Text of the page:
Solubility in water The alcohol groups form hydrogen bonding which makes the short chain molecules soluble in water. The solubility in water decreases as the chain length increases .
Low-mass alcohols are soluble in water (because they hydrogen bond with water). As the hydrocarbon chain lengthens, the solubility decreases . This photo shows ethanol, propan-1-ol and butan-1-ol in water. The first two are completely miscible in water, while butan-1-ol is not miscible in water. Ethanol Propan-1-ol Butan-1-ol
Boiling Points of Alcohols Increases with molecular size due to increased instantaneous dipoles Alcohols have higher boiling points than similar molecular mass alkanes This is due to the added presence of inter-molecular hydrogen bonding. More energy is required to separate the molecules M r bp / °C propane C 3 H 8 44 -42 just instantaneous dipoles ethanol C 2 H 5 OH 46 +78 instantaneous dipoles + hydrogen bonding Boiling point is higher for “straight” chain isomers. bp / °C butan-1-ol CH 3 CH 2 CH 2 CH 2 OH 118 butan-2-ol CH 3 CH 2 CH(OH)CH 3 100 2-methylbutan-2-ol (CH 3 ) 3 COH 83
CLASSIFICATION OF ALCOHOLS Aliphatic • general formula C n H 2n+1 OH - provided there are no rings • the OH replaces an H in a basic hydrocarbon skeleton Structural differences • alcohols are classified according to the environment of the OH group • chemical behaviour, eg oxidation, often depends on the structural type PRIMARY 1° SECONDARY 2° TERTIARY 3° NB. Aliphatic - straight chain molecule (not a ring / cyclic)
Distinguishing alcohols Lucas reagent can be used to distinguish between low mass primary, secondary and tertiary alcohols. Lucas reagent contains anhydrous zinc chloride dissolved in concentrated hydrochloric acid. It contains a very high concentration of chloride ions and the Zn 2+ ion acts as a catalyst. Take 1–2 mL of Lucas reagent in a dry test tube, add a few drops of the alcohol and shake. If there is no reaction, place the test tube in a beaker of boiling water for a few minutes.
Distinguishing alcohols - Lucas test Primary alcohol - remain unchanged tertiary alcohol - turns cloudy immediately Secondary alcohol - will turn cloudy but takes a bit of time Lucas reagent = conc. HCl and ZnCl 2
Tertiary alcohols turn cloudy immediately. Once heated, the secondary alcohol quickly turned cloudy. The primary alcohol tube is unchanged.
OXIDATION OF PRIMARY ALCOHOLS <ul><li>Primary alcohols are easily oxidised to aldehydes </li></ul><ul><li>e.g. CH 3 CH 2 OH(l) + [O] ——> CH 3 CHO(l) + H 2 O(l) </li></ul><ul><li> ethanol ethanal </li></ul><ul><li>it is essential to distil off the aldehyde before it gets oxidised to the acid </li></ul><ul><li> CH 3 CHO(l) + [O] ——> CH 3 COOH(l) </li></ul><ul><li> ethanal ethanoic acid </li></ul><ul><li>Practical details </li></ul><ul><li>the alcohol is dripped into a warm solution of acidified K 2 Cr 2 O 7 </li></ul><ul><li>aldehydes have low boiling points - no hydrogen bonding - they distil off immediately </li></ul><ul><li>if it didn’t distil off it would be oxidised to the equivalent carboxylic acid </li></ul><ul><li>to oxidise an alcohol straight to the acid, reflux the mixture </li></ul><ul><li>compound formula intermolecular bonding boiling point </li></ul><ul><li>ETHANOL C 2 H 5 OH HYDROGEN BONDING 78°C </li></ul><ul><li>ETHANAL CH 3 CHO DIPOLE-DIPOLE 23°C </li></ul><ul><li>ETHANOIC ACID CH 3 COOH HYDROGEN BONDING 118°C </li></ul>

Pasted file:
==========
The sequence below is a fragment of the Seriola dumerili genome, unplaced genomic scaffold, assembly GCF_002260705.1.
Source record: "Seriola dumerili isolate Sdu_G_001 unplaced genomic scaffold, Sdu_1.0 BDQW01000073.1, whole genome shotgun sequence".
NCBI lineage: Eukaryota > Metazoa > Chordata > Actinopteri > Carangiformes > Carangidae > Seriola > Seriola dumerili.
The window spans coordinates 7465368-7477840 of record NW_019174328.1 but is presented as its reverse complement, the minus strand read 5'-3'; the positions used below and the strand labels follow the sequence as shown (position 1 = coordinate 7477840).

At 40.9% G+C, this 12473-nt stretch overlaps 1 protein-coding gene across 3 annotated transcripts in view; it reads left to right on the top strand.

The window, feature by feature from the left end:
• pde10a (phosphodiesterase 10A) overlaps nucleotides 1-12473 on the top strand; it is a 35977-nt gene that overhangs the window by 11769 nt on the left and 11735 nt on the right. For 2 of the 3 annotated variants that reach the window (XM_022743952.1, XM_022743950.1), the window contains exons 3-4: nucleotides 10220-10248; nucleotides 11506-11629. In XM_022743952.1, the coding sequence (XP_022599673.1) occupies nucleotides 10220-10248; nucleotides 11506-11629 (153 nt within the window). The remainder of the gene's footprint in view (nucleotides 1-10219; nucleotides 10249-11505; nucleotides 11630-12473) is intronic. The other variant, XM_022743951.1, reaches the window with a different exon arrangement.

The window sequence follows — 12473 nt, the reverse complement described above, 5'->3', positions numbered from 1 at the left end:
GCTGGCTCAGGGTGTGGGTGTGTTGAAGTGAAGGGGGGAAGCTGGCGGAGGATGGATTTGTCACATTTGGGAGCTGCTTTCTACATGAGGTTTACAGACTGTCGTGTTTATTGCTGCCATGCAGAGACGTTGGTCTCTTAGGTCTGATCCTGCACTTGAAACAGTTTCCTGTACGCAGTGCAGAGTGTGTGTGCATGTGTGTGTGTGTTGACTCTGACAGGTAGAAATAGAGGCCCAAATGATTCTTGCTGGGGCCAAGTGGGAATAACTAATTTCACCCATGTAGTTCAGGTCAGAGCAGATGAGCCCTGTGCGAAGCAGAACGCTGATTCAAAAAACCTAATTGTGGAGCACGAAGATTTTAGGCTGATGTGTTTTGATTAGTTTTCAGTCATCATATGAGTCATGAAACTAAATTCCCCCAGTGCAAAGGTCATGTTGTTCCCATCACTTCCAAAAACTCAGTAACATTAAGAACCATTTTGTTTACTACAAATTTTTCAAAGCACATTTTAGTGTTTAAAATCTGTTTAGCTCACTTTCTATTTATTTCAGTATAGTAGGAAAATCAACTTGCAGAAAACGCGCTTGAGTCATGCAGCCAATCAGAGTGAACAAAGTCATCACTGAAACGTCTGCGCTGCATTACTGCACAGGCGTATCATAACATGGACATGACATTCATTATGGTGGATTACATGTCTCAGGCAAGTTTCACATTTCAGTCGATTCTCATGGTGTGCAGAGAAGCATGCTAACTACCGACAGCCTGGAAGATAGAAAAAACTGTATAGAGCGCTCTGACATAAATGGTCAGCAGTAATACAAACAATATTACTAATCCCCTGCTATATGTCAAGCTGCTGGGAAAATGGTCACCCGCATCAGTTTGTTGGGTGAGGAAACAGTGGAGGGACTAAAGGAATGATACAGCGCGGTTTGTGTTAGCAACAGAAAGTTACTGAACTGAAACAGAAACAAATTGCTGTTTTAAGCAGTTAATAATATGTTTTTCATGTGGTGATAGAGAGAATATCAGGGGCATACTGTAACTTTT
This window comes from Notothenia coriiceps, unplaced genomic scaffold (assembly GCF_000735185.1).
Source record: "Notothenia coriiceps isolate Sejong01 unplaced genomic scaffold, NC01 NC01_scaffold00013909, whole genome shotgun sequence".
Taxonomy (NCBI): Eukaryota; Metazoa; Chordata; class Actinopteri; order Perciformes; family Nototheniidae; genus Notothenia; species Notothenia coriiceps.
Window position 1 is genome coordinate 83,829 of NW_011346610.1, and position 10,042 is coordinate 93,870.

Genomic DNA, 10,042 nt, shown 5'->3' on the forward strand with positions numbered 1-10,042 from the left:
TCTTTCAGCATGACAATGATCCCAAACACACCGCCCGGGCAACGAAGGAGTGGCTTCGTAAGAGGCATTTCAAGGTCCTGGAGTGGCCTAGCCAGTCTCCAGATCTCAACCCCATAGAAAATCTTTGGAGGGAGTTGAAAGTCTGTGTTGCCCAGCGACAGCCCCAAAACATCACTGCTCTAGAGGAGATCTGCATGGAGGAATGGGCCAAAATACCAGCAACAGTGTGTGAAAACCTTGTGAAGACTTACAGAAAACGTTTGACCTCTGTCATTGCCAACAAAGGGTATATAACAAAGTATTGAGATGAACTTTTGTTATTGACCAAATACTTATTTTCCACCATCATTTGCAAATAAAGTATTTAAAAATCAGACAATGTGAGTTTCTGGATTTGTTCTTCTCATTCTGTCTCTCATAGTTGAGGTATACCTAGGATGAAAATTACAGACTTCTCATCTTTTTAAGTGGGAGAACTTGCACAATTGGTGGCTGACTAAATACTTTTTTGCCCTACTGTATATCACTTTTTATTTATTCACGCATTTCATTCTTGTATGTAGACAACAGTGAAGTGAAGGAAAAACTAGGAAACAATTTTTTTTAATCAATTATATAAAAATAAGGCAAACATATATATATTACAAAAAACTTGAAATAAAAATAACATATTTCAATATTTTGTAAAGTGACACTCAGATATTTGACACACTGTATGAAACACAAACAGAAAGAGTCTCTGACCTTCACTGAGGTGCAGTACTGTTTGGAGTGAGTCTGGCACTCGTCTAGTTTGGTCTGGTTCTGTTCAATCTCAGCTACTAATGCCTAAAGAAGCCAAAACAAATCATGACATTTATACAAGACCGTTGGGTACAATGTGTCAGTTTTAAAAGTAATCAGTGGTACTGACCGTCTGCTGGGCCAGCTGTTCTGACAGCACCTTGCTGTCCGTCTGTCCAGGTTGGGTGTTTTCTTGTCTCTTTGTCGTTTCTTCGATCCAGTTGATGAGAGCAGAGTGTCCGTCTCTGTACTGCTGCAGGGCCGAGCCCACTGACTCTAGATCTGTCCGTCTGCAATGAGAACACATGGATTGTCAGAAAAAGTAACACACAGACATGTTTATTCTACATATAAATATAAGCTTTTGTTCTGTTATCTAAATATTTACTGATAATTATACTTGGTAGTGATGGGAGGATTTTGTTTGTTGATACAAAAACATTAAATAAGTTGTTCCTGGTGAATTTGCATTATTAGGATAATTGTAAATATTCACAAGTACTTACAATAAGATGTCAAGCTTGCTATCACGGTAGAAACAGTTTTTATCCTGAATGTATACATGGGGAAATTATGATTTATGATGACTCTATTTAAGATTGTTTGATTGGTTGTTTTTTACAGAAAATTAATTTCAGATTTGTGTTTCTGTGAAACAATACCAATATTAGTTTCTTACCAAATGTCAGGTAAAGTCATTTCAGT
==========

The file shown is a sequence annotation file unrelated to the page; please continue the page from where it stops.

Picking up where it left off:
Oxidising a primary alcohol to an aldehyde Full oxidation is not wanted: use dilute acid and less dichromate. The reaction mixture is heated gently, ethanal vapourises (21°C) as soon as it is formed and distils over. This stops it being oxidised further to ethanoic acid.
Apparatus for the oxidation of ethanol to ethanoic acid
Oxidising a primary alcohol to a carboxylic acid reflux Distil to separate
Formation of ethanol by fermentation Conditions yeast warm, but no higher than 37°C (optimum temp. for yeast) Advantages LOW ENERGY PROCESS USES RENEWABLE RESOURCES - PLANT MATERIAL SIMPLE EQUIPMENT Disadvantages SLOW PRODUCES IMPURE ETHANOL - will need distilling to purify BATCH PROCESS
Formation of haloalkane Ethanol and PCl 5 C 2 H 5 OH (l) + PCl 5(s) C 2 H 5 Cl (g) + POCl 3(l) + HCl (g) fumes solid Ethanol and SOCl 2 C 2 H 5 OH (l) + SOCl 2(l) C 2 H 5 Cl (g) + SO 2(g) + HCl (g)
Formation of ethanol from ethene Advantages FAST PURE ETHANOL PRODUCED CONTINUOUS PROCESS Disadvantages HIGH ENERGY PROCESS EXPENSIVE PLANT REQUIRED USES NON-RENEWABLE FOSSIL FUELS TO MAKE ETHENE Uses of ethanol ALCOHOLIC DRINKS SOLVENT - industrial alcohol / methylated spirits FUEL - petrol substitute in countries with limited oil reserves
Dehydration of alcohols Reagent: concentrated sulphuric acid or passing the alcohol over aluminium oxide
Reaction with sodium The reaction is similar to the reaction of alkali metals with water, but less vigorous .
Esterification Catalyst : concentrated H 2 SO 4 (dehydrating agent - it removes water causing the equilibrium to move to the right and increases the yield Conditions: reflux
Uses of esters Esters are fairly unreactive but that doesn’t make them useless Used as flavourings Naming esters Named from the alcohol and carboxylic acid which made them... CH 3 OH + CH 3 COOH CH 3 COO CH 3 + H 2 O from ethanoic acid CH 3 COO CH 3 from methanol METHYL ETHANOATE Esters Ethanoate Methyl Methyl Ethanoate